For a receiver, again, you're not going to get anywhere by buying good speakers and a cheap receiver to drive them. I've had 3 sub $500 receivers in the past few years and none of them sounded that good or had the kind of output you really want to get the most out of quality speakers.

I highly recommend looking at Onkyo, Denon and Yamaha. With receivers, you really do get what you pay for. It's easier to find quality speakers that are affordable than it is to do the same for the receiver. You'd be much better off spending more for the receiver and upgrading your speakers in the future if you're not satisfied.
 

Silver Member
Username: Petergalbraith

Rimouski, Quebec Canada

Post Number: 383
Registered: Feb-04
Anon wrote:

I highly recommend looking at Onkyo, Denon and Yamaha. With receivers, you really do get what you pay for. It's easier to find quality speakers that are affordable than it is to do the same for the receiver. You'd be much better off spending more for the receiver and upgrading your speakers in the future if you're not satisfied.

Guess I disagree. Speakers make the most difference in overall sound, so put most of the money there. You'll need to update electronics sooner or leter anyway because of new formats, and you might keep your speakers for 25 years (I have).

My speakers are worth much more (or would be if they were bought new) than my h/k avr-325 receiver.
 

Anonymous
 
Peter,

Sorry....I haven't registered yet but I am the previous poster you replied to. I think part of my point (that I didn't mention) was that without a good receiver in front of them, he won't be able to properly evaluate any speakers that he might want to audition. If the receiver itself adds coloration or distortion to any given set of speakers he hooks up to it, he might very well conclude it's the speakers that are at fault. It could be but you'd never know it if you don't have a receiver that has a known track record for good, clean performance. Cheapo receivers also aren't known for their power output. He said he wants his system to shine and I don't think that's what he's going to get if he goes for a $300 receiver coupled with $600 speakers. There are always exceptions, of course but in general, that's what I've found.

Excellent speakers can almost always be found on the cheap. It's a little trickier with receivers.
 

Bronze Member
Username: Gas_wyoming

Cody, WY

Post Number: 28
Registered: Mar-05
On the budget you've suggested, I agree with the 5.1 for now. I've been running Polk Audio all around (floor standers as mains) with a 120 wpc Onkyo (5.1) for 6 years...unfortunately the sound quality has dimished as I make more money every year. It's one of those perception things. As I could afford more, the inadequacy of the amp became obvious in Home Theater performance. This Onkyo was awesome at 2 channel music performance. I never had a problem filling a 30 ft. X 16 ft X 8 ft. room.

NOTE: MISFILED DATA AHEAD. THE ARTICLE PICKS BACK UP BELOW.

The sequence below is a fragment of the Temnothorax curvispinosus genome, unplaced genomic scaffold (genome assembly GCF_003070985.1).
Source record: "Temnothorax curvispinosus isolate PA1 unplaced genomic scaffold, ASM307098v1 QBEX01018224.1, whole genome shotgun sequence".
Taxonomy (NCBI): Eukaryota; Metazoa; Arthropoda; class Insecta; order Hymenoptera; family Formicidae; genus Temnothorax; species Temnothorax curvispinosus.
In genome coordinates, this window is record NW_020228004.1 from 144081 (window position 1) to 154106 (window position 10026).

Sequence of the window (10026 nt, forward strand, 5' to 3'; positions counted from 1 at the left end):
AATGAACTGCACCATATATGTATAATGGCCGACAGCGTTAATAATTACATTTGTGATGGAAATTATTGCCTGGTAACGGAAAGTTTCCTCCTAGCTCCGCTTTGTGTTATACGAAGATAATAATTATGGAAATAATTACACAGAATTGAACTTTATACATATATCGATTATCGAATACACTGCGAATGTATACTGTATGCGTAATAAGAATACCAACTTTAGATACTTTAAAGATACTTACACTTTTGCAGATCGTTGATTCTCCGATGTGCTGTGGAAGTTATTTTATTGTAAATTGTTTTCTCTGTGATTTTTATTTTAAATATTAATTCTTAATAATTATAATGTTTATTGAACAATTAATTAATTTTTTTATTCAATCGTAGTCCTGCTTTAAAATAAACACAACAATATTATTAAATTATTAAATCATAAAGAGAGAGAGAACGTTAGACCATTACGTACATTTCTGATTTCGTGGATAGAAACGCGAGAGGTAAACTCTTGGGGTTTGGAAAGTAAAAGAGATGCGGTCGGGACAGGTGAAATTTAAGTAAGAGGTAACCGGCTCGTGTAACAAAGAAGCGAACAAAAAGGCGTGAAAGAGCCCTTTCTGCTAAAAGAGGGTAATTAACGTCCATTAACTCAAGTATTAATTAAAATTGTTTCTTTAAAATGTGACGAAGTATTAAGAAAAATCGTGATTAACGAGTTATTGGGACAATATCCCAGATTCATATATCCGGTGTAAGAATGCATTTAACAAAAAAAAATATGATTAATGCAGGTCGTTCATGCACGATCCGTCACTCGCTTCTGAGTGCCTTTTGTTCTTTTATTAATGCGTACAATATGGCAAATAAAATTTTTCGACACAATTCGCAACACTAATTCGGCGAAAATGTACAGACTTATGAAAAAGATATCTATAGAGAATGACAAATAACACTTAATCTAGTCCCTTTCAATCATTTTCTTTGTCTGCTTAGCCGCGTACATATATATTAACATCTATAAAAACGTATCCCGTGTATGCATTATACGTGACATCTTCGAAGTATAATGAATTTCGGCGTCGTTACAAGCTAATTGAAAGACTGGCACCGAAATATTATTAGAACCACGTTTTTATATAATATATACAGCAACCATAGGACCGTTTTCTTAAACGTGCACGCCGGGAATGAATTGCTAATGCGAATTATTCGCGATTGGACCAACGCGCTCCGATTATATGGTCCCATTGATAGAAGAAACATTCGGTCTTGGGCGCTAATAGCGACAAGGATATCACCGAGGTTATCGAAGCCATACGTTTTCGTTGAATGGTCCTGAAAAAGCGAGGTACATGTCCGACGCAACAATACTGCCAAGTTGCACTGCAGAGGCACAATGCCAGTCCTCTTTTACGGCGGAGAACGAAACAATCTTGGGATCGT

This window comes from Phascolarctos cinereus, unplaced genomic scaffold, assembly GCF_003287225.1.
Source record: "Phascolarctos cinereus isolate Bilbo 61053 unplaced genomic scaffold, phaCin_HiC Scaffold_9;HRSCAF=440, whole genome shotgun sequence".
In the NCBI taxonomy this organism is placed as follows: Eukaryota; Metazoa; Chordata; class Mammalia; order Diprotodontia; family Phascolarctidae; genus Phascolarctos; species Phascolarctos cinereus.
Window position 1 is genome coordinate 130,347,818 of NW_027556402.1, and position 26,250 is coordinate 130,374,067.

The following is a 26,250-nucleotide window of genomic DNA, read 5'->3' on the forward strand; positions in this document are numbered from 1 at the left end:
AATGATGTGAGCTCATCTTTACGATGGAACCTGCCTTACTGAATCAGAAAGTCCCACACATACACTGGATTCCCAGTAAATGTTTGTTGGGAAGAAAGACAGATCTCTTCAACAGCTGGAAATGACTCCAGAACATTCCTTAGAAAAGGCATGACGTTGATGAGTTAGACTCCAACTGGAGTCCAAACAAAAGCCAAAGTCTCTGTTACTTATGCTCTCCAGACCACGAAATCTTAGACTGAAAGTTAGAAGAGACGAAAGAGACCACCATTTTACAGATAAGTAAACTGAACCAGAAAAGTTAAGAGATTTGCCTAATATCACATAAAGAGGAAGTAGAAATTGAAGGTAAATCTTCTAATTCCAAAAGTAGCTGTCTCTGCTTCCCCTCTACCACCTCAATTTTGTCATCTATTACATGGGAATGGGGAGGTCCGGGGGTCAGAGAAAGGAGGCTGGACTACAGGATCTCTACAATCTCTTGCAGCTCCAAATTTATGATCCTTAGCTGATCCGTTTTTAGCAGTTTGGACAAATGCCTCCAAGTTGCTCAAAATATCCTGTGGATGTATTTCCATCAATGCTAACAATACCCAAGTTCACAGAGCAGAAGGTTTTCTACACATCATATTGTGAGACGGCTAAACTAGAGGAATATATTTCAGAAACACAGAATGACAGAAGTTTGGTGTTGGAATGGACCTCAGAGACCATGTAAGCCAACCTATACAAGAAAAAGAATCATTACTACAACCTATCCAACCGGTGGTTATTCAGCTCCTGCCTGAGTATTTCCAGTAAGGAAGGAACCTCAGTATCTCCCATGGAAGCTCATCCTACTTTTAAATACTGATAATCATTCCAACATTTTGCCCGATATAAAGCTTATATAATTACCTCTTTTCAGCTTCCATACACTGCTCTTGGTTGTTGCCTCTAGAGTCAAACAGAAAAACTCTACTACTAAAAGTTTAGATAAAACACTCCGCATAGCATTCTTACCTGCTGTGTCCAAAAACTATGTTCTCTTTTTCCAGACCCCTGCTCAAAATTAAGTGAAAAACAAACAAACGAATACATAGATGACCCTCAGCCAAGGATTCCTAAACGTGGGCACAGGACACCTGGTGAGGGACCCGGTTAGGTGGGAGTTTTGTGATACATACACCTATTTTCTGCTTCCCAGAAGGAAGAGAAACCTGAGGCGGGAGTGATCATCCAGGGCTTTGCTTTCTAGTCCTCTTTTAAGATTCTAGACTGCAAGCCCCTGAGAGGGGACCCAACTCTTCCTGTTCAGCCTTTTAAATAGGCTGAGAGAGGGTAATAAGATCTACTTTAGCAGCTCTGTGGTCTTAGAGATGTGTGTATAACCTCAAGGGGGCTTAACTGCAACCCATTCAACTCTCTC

Degraded HT Performance over time>
At first I thought it was my speakers. After reading on this site, it became apparent that a low powered amp was the problem. I just received a pretty decent Denon (120 wpc) receiver. This one is 7.1, but the difference in the amp is amazing! Even my wife can hear it at med-high listening levels (0 db).

I agree with unregistered anonymous that the receiver should take up a little more of your budget. Are you doing any auditioning of different speakers? Which do you like? Personnally, I've found that nailing down the sound you want at an audio store is the first thing you should do. Then if you're interested in a whole system, get the best deal you can at the store. Otherwise, piece the system together from eBay auctions...it takes more time, but you will end up with a better system in the end (and it's cheaper).

I don't enjoy shopping for curtains with my wife, but 'the hunt' for quality home audio is part of the excitement for me. Good luck.!
 

Silver Member
Username: Artk

Albany, Oregon USA

Post Number: 245
Registered: Feb-05
I personally would never use ebay for audio shopping. Know too many people who have been robbed there. It can happen on any online store that allows us to sell our gear, but I find that it happens less at Audiogon than anywhere else.
 

Silver Member
Username: Petergalbraith

Rimouski, Quebec Canada

Post Number: 384
Registered: Feb-04
Anon,

I think a $300 receiver is problably a good match for a $600 pair of speakers. I certainly wouln't reverse the numbers and match a $600 receiver with $300 speakers (unless they were used at that price).

Good things are siad about the all-digital receivers and those are not very expensive at all.

But it's only my opinion anyway...
 

Silver Member
Username: Edster922

Abubala, Ababala The Occupation

Post Number: 159
Registered: Mar-05
> Good things are siad about the all-digital receivers and those are not very expensive at all.

Peter's right about that, the all-digitals are really the wildcard here. The $230 JVC RX-F11 that I heard while auditioning speakers blew my socks off!
 

Silver Member
Username: Paul_ohstbucks

Post Number: 520
Registered: Jan-05
"Instead of floorstanders, which actually require MORE powerful receivers/amps to sound their best, I'd suggest bookshelves"
------------

Hahahhahahaahahahahah
 

20gig
Unregistered guest
man is the logitech 5300e speakers good i only want to use it for my little room thanks
20gig
 

20gig
Unregistered guest
man is the logitech 5300e speakers good i only want to use it for my little room thanks
20gig
 

Silver Member
Username: Edster922

Abubala, Ababala The Occupation

Post Number: 362
Registered: Mar-05
if you keep your expectations low, sure why not?